The claims about Rashtriya Swayamsevak Sangh’s involvement in the Leicester communal clashes are designed to marginalise British Indians and cause anxiety among certain Muslim communities. However, its unintended by-product has made the RSS’s UK chapter relevant with the illusion of power.
Being both on the ground in Leicester and analysing the rhetoric within media spaces, a pattern in diaspora politics has become apparent. Unfortunately, well-meaning liberals get duped by the baseless claim that diaspora social unrest in foreign lands is orchestrated by the hidden hands of the Bharatiya Janata Party (BJP) and the RSS. Spreaders of such myths, especially the Islamists and their allies, try to trick the international audience by equating the communal violence in India with Indian diaspora affairs.
There is a proliferating perception in certain Anglosphere circles that the BJP, RSS, and Hindutva are all synonymous with intolerance and incompatible with polite society. This caricature and simplification of Indian politics is widespread across the mainstream Anglosphere. Extremists take it one step further and use ‘BJP and RSS’ as a slur, imposing it on people who are fair game for abuse and marginalisation.
Furthermore, this ‘slur’ is used to fan the flames of fear and outrage in the Muslim community. For example, author Amrit Wilson made the baseless statement that “coach loads of RSS supporters went to Leicester”. Such incendiary comments are purposely designed to increase tensions in diaspora communities.
Dangers of misinformation
In reality, vested interests spun an India vs Pakistan cricket match into a Hindu vs Muslim issue, scapegoating the local Daman community composed of both Hindus and Christians. I have engaged with the Daman community members who were involved in both the cricket-match brawl of 30 August and the protest march of 17 September and who said that they didn’t even know what Hindutva and RSS are. Moreover, they are mostly of humble means, blue-collar workers who have been exploited by misinformation enthusiasts who want to paint them as RSS agitators. Not knowing how it would be misconstrued, they shouted Jai Shri Ram and Vande Mataram in response to hearing Allahu Akbar during the 17 September protest march.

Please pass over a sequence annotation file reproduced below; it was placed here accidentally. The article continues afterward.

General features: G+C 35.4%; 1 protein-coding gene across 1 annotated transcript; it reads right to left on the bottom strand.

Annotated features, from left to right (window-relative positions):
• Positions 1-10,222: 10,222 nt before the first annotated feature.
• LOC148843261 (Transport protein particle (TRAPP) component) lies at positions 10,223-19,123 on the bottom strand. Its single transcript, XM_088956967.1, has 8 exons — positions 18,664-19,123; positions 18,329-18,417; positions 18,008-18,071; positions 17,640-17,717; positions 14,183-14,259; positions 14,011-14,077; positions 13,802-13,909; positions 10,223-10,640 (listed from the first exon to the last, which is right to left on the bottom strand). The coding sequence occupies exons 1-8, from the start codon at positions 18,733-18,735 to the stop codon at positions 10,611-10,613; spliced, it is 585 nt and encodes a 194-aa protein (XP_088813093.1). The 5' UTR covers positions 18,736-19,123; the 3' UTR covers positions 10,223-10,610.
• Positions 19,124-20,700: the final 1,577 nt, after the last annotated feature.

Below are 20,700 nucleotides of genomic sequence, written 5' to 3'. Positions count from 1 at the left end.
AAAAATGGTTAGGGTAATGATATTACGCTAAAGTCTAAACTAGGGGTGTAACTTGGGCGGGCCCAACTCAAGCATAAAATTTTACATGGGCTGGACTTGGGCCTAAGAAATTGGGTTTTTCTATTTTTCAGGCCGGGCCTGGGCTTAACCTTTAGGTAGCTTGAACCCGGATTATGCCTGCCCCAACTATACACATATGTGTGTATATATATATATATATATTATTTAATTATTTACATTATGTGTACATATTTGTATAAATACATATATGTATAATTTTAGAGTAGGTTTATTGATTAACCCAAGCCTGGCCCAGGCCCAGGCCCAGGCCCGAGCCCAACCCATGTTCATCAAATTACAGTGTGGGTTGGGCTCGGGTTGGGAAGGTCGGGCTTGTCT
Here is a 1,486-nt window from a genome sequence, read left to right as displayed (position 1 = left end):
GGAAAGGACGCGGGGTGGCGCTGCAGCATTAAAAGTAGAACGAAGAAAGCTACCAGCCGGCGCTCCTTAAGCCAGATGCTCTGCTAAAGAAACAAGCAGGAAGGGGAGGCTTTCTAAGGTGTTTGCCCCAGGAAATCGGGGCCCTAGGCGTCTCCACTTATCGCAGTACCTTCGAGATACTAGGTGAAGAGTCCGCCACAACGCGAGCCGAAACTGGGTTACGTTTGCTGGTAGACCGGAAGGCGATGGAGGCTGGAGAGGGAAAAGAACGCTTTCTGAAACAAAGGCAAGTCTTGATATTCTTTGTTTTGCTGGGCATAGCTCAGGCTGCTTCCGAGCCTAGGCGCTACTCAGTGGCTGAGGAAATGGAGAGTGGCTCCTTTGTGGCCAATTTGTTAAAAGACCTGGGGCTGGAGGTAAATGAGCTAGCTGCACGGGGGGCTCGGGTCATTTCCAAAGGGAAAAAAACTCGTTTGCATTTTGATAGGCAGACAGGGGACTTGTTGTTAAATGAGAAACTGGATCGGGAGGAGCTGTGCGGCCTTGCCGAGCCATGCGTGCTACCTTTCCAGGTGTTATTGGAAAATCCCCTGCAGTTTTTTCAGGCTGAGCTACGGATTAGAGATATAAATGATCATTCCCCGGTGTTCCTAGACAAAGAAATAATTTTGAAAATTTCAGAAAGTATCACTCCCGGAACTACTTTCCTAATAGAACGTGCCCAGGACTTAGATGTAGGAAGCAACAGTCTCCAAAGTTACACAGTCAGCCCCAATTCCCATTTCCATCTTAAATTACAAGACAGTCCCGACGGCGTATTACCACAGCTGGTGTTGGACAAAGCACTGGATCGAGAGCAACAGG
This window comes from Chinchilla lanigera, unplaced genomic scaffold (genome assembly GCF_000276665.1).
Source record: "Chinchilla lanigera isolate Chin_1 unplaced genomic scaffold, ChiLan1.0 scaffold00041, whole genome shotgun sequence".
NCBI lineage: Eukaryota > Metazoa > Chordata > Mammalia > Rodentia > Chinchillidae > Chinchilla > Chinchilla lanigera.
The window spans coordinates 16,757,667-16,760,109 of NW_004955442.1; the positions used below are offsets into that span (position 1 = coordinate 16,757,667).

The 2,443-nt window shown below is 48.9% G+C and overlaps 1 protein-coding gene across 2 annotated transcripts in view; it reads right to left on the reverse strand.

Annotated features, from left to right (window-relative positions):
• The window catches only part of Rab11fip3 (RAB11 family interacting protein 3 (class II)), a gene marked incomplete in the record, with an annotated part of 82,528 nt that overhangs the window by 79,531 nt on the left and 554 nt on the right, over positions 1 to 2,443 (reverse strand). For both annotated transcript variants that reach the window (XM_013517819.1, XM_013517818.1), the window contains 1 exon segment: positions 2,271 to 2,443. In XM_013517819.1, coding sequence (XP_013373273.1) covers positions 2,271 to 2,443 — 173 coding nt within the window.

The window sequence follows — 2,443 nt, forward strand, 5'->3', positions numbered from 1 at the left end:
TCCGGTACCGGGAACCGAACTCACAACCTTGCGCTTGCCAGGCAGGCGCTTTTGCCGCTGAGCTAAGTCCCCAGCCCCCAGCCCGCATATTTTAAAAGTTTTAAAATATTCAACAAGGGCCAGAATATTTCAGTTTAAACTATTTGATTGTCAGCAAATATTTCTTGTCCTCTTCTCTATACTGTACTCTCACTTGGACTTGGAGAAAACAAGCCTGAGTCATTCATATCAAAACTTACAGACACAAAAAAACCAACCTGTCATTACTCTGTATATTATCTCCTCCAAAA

As the Leicestershire Police pointed out, fake news is contributing to the already growing social tensions. The widespread misinformation can be categorised into three underlying themes, all of which are incorrect:
a) Multiculturalism has failed in the UK, specifically in Leicester
b) All Indian diaspora activism, expression, and acts of protest are controlled by the BJP/RSS
c) All Muslims are complicit in a conspiracy to target Hindus
There are legitimate cases of Hindu extremism in India but this being a significant problem in the UK is baseless. It is bewildering that any form of diaspora activism gets accused of being affiliated with Hindutva, particularly without evidence. This ‘slur’, akin to calling someone racist in certain circles, is used to shut down debate and to marginalise.
Such nefarious politics is primarily used to spoil UK-India relations by conjuring up the image of Indian interference in the UK. The forces behind it want to splinter British Indian expression with the intention of oppressing one community so that others may flourish. This perception of success at the cost of one community is incredibly myopic and ultimately hurts everyone in the process.
Perception of power
Many are wondering why the RSS has not immediately called the narrative out. It’s because this narrative of ‘RSS control’ works for the organisation. To an Indian audience, this ‘anti-hero’ or ‘bogeyman’ image creates a perception of power and the ability to run on-ground activities in different countries.
Moreover, it creates the perception that the RSS is the most powerful group among the diaspora, that they can get things done, which in turn attracts people to them. In reality, the amount of free publicity the RSS gets creates a mystique, which prevents centrist/moderate diaspora movements from taking shape.
There is a very small RSS organisational presence in the UK, and it is loving this opportunity because it makes the RSS relevant and shows its ‘worth’ to those in India. Paradoxically, some who identify as ‘left’ keep harping on about the RSS/BJP ‘bogeyman’ because they do not wish these groups to gain traction in the UK when, in reality, it has the opposite effect. By attacking and marginalising the British Indian community, they will push the community to a strong and seemingly authoritative influence.
Arun Singh is a British Indian researcher with a specialisation in integration and counter-extremism. Views are personal
(Edited by Ratan Priya)